From time to time, we all think about the end of the world – the apocalypse. Whether it will all pan out like in the movies is up for speculation. The notion that the collapse of society could be marked by a zombie apocalypse is so prevalent in our zeitgeist that the Center for Disease Control and Prevention has used it as a tool for reaching audiences about hazard preparedness.
The marketing campaign may seem like a reaching attempt to educate the masses about disaster preparedness, beginning with millions of walking dead fans. But the central question raised by the CDCP is valid: are you prepared to survive a catastrophe? Whether it is a hurricane or a flu outbreak, there are certain steps one ought to take to be ready. And one of the central items that need to be talked about is food.
There is a wide range of potential catastrophes out there, but some are more probable than others. While some people have the misfortune of having to move from their home and rough it in the wild, that is not only an unlikely scenario for most, but also one nearly impossible to fully prepare for. Instead, this article will focus on short-term and long-term catastrophes.
Food Needed for a Short-Term Catastrophe
The most basic thing you will need to survive any catastrophe is water. Clean water is a necessity for drinking, but also for washing dishes and your body. Another significant factor is how much water you will need for cooking, which includes things you might not even think about, like coffee. A general rule of thumb is that it is best to be prepared with one to two gallons of water per person, per day.
When it comes to edible items, it is very important to choose wisely. You should assume that even in a short-term catastrophe you will be without power, meaning most refrigerated items will be useless. Common items such as crackers, oatmeal, and cereal are all staples with decent nutrition that store easily. Proteins, fruits, and veggies are easy to come by in canned varieties. If storage space is of the essence, you may even want to try dried fruit or fruit leather over canned.
Powdered milk is an incredibly valuable food to have when milk is not available as a result of a power outage. If allergies are not an issue, peanut butter stores well in room temperature and the good stuff has protein in addition to sweet and savory flavor profile. Jams and jellies are ideally refrigerated after opening, but they can survive a few days without refrigeration. Last, instant mashed potatoes are a fine means of starch which can be whipped up with cold water in a pinch.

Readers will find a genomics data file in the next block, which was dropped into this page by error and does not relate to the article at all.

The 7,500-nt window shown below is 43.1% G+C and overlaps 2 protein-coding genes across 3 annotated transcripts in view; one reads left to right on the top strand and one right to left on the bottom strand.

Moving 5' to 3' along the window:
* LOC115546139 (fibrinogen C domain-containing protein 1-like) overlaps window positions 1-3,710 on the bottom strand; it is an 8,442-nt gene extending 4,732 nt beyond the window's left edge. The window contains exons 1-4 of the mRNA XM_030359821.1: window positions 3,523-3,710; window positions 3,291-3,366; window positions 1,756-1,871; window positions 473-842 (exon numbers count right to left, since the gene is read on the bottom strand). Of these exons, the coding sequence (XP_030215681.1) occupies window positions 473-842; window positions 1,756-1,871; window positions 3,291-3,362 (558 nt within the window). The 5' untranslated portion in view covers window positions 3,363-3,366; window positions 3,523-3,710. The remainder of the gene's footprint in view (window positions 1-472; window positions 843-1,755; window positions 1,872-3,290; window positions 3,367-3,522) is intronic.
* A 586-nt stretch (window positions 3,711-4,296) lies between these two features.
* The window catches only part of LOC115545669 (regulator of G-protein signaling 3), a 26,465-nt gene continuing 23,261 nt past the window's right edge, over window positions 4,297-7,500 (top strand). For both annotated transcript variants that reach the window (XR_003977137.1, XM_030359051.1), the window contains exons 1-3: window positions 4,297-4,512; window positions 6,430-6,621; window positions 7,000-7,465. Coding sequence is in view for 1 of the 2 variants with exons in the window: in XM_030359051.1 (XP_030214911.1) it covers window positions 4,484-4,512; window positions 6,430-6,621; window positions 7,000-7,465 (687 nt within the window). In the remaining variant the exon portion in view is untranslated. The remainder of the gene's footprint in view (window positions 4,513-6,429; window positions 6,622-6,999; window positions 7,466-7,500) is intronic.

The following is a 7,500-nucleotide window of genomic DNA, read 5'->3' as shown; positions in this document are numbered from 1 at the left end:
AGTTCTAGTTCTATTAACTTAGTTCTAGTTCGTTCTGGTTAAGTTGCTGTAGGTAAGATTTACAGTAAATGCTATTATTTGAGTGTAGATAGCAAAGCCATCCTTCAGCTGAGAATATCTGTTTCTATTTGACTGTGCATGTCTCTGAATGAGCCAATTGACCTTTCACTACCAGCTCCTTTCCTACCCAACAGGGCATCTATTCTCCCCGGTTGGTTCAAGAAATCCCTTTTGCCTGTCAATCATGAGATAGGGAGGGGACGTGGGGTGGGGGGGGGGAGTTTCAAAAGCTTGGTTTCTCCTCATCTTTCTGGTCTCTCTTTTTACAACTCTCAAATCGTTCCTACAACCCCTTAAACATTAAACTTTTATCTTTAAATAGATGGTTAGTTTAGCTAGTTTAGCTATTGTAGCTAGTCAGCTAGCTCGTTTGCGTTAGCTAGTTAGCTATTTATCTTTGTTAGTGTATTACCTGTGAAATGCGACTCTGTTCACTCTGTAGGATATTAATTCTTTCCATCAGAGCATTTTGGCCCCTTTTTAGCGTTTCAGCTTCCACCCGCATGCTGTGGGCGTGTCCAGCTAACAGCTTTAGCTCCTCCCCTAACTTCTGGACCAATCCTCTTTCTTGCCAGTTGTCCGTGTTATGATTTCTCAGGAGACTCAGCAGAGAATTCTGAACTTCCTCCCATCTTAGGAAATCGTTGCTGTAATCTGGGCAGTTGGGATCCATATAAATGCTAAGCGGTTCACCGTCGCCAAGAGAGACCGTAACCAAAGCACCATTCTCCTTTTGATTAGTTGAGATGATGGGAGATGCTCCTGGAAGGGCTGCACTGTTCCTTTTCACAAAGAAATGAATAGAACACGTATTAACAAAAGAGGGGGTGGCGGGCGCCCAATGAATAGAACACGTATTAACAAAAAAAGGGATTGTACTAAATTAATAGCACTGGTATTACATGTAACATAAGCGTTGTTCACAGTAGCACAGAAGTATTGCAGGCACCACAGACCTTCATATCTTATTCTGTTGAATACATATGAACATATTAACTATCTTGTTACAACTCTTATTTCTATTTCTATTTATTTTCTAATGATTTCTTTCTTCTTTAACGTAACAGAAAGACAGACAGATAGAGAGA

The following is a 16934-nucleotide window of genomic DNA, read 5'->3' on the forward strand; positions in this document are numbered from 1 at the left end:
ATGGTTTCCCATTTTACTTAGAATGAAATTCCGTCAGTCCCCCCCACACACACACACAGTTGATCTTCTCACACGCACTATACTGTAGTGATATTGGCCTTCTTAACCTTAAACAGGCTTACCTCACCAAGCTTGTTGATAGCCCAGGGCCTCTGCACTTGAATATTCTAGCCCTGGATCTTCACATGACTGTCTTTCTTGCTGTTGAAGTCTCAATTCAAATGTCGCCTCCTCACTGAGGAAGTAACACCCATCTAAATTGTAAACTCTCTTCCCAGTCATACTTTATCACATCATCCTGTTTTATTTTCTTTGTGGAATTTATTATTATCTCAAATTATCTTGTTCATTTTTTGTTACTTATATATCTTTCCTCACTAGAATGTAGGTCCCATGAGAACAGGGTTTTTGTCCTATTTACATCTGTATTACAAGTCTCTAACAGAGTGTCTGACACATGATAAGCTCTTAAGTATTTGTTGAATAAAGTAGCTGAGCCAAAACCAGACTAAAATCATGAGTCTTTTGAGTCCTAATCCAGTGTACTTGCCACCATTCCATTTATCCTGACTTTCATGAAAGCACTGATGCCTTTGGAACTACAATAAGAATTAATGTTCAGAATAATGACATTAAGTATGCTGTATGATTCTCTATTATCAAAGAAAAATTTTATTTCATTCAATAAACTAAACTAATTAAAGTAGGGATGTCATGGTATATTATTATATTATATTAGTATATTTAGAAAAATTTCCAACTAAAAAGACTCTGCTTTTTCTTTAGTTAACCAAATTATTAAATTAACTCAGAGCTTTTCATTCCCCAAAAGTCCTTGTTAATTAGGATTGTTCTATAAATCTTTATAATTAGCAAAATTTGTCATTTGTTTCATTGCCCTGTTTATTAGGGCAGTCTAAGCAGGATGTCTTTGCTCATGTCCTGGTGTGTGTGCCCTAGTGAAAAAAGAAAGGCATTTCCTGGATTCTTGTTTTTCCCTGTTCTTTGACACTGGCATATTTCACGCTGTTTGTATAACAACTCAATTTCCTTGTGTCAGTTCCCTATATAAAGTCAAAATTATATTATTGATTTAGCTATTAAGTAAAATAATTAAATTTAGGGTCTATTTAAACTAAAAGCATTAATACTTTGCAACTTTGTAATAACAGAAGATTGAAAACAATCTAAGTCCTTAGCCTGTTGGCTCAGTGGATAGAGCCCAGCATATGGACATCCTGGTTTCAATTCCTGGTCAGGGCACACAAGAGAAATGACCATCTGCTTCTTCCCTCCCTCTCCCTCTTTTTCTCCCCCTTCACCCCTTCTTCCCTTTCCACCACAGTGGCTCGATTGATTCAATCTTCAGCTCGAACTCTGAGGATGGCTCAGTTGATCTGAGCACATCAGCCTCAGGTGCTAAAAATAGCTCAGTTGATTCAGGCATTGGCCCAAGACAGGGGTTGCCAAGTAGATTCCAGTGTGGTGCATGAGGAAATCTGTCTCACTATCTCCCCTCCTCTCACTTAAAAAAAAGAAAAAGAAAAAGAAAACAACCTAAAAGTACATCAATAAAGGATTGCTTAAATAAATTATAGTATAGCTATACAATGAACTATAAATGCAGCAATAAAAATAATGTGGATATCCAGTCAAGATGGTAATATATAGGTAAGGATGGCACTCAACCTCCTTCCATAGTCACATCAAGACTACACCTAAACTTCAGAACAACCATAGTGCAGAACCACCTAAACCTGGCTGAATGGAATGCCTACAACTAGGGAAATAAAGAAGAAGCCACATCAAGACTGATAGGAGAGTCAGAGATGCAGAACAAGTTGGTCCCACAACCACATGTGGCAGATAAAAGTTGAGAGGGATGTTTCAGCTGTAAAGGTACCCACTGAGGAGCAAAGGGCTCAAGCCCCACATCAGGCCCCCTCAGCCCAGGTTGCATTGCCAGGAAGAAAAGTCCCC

Food Needed for a Long-Term Catastrophe
When we talk about long-term catastrophes, we are not talking about the apocalypse. I don’t have tips to survive a zombie outbreak. I am not a science fiction author! But even in the present developed world, disasters such as hurricanes and flooding have left entire communities in emergency situations for a month or longer. Considering a thirty-day supply of food is a quite realistic measure, and likely not as difficult to accomplish as you might think.
Just as with a power outage of only several days, for a longer emergency you will need to think about water and canned food. However, cans do take up space, so you may want to think about including freeze-dried meats to your store. One thing to guard against when preparing for a month-long emergency is how tasteless food can become when it is repeated too many times consecutively. Seaweed is a densely nutritious food with the added benefit of being salty so it can help flavor other foods.
While we may try to stay away from solid fats on a daily basis, during an emergency our priorities change. Olive oil, vegetable oil and lard are very caloric dense foods that store well in room temperatures. They provide energy, flavor food, and prevent cooked foods from sticking to pans. Honey is another typically “sometimes” food that becomes gold during a crisis. It lasts nearly forever and is incredibly sweet, but also boosts immunity and has antibacterial properties.
It is often said when going through life, “expect the best but prepare for the worst.” In the event of a disaster it is very important you are prepared with enough food to make it through. The choice is up to you whether you want to follow these modest guidelines, or perhaps go the whole nine yards by making your own MREs (Meals Ready to Eat). Take heart, because during a crisis your neighbors won’t be able to enjoy their favorite greasy spoons either. But with a little bit of planning, you can have plenty of flavorful and nutritious food to survive a disaster, and perhaps a bit to share as well.